Ab blocking of T cell responses
Titrated amounts of purified anti-Vβ8 mAb (F23.1; BD PharMingen, San Diego, CA) were added to 5 × 104 TCR-transfected cells in flat-bottom 96-well plates. After approximately a 15-min preincubation, 3 × 105 of the appropriate APC and peptide were added to the wells. Assays involving blocking of alloreactivity to nonself MHC were done similarly, except that 5 × 105 T cell-depleted, mitomycin-C-treated APCs were added to each well as stimulators. Each experiment was done in triplicate and experiments were repeated at least three times. Concentrations of F23.1 above 10 μg/ml caused activation of the TCR transfectants. Production of IL-2 was determined with CTLL-2 cells, as described above.
Production and breeding of transgenic mice
The TCR α transgene previously used to make the D10 TCR transgenic (31) was modified by site-specific mutagenisis as reported in Blander et al. (32). Expression of this 36-kb transgene is controlled by the endogenous TCR α locus promoters and enhancers. The transgene was coinjected with the D10 TCRβ transgene into day 1 F2 C3H/B6 embryos. Founder mice were screened by PCR of tail DNA (31). A positive founder was backcrossed to B10.BR and then to mice with a disrupted TCR Cα gene (33). The offspring were intercrossed and mice were obtained that carried the two, cointegrated transgenes, the mutated TCR Cα gene and that were homozygous for the H-2k MHC haplotype. These mice were maintained by breeding TCR transgene-positive, TCR Cα−/− mice to transgene-negative TCR Cα−/− littermates.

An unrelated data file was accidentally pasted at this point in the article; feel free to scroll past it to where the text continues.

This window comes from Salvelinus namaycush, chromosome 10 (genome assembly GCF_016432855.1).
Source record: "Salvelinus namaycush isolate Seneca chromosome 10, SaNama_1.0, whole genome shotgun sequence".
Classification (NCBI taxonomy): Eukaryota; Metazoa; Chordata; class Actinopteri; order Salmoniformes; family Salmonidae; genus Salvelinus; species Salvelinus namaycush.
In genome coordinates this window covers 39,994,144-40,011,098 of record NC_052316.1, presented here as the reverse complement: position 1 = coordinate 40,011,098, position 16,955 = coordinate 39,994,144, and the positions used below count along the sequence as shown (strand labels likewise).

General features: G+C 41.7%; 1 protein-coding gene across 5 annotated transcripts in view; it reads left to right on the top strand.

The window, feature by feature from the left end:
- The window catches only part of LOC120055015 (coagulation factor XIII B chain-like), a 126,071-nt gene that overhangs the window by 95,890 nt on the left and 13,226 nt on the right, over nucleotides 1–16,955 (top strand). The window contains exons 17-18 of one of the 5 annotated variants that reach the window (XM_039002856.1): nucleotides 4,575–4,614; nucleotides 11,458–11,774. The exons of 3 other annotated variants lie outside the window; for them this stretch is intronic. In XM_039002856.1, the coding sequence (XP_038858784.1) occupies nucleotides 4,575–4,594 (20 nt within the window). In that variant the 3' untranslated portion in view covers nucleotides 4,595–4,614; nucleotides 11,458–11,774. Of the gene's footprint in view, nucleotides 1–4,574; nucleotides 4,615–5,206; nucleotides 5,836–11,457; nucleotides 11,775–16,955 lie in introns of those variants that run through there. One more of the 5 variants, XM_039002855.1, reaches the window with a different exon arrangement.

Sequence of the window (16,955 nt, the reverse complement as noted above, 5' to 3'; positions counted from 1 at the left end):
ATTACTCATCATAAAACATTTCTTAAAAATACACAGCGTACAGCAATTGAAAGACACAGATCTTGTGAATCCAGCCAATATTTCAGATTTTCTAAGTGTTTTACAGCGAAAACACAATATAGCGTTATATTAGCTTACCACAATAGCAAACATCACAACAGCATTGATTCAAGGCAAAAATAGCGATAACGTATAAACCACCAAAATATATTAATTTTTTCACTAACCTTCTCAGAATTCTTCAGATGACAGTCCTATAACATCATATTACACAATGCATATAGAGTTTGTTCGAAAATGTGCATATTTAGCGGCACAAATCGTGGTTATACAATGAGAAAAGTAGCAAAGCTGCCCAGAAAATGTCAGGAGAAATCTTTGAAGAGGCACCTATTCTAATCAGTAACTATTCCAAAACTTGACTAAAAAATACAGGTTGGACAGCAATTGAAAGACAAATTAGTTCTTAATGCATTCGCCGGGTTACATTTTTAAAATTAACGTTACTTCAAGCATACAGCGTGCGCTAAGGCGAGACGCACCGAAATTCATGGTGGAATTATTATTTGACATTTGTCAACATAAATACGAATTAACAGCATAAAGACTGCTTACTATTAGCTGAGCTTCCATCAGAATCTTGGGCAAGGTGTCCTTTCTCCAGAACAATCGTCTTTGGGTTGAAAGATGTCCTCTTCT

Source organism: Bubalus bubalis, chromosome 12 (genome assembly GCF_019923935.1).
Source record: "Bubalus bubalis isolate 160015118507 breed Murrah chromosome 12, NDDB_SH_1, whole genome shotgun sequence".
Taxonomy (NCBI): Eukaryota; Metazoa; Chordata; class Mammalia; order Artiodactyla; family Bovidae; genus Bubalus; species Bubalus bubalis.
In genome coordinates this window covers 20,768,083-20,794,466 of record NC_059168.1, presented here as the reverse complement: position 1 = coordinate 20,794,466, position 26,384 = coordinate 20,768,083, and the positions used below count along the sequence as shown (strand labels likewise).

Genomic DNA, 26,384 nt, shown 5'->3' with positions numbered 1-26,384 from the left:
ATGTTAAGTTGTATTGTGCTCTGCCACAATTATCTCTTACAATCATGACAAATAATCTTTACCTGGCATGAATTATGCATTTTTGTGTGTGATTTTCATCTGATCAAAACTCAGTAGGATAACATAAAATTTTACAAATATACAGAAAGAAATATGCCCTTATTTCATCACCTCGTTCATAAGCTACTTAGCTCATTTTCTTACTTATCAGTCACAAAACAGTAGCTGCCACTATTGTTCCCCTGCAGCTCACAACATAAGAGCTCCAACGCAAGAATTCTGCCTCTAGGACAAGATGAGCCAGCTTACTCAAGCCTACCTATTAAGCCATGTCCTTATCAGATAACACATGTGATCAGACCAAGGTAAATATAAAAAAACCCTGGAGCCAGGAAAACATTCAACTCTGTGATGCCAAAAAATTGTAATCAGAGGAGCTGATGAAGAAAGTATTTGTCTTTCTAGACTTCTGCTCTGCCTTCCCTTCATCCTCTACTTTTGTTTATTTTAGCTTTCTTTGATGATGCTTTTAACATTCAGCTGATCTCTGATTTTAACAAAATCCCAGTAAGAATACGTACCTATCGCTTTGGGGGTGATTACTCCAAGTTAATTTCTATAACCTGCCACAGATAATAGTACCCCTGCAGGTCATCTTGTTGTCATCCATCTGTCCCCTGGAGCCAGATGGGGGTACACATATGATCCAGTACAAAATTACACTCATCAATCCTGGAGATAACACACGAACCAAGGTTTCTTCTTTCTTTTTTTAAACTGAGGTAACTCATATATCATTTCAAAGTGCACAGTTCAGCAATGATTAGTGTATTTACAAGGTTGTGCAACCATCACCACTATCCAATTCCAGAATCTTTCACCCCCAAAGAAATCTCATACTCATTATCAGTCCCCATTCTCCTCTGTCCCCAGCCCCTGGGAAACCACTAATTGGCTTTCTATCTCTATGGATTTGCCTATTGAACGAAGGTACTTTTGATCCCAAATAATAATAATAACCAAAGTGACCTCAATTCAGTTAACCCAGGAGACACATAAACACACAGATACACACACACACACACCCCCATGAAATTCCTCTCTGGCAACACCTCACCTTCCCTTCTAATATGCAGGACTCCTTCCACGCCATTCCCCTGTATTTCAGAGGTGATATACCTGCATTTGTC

Transgenic animals were bred under specific pathogen-free conditions in the Immunology Mouse Unit (Yale University School of Medicine) and in the Research Animal Resource Center facilities at Memorial Sloan-Kettering. Other mice used in these studies were purchased from the Jackson Laboratory (Bar Harbor, ME). Mice used in these studies were sacrificed when they were 4-wk-old. Animal use was approved by the Memorial Sloan-Kettering Cancer Center Internal Animal Care and Use Committee.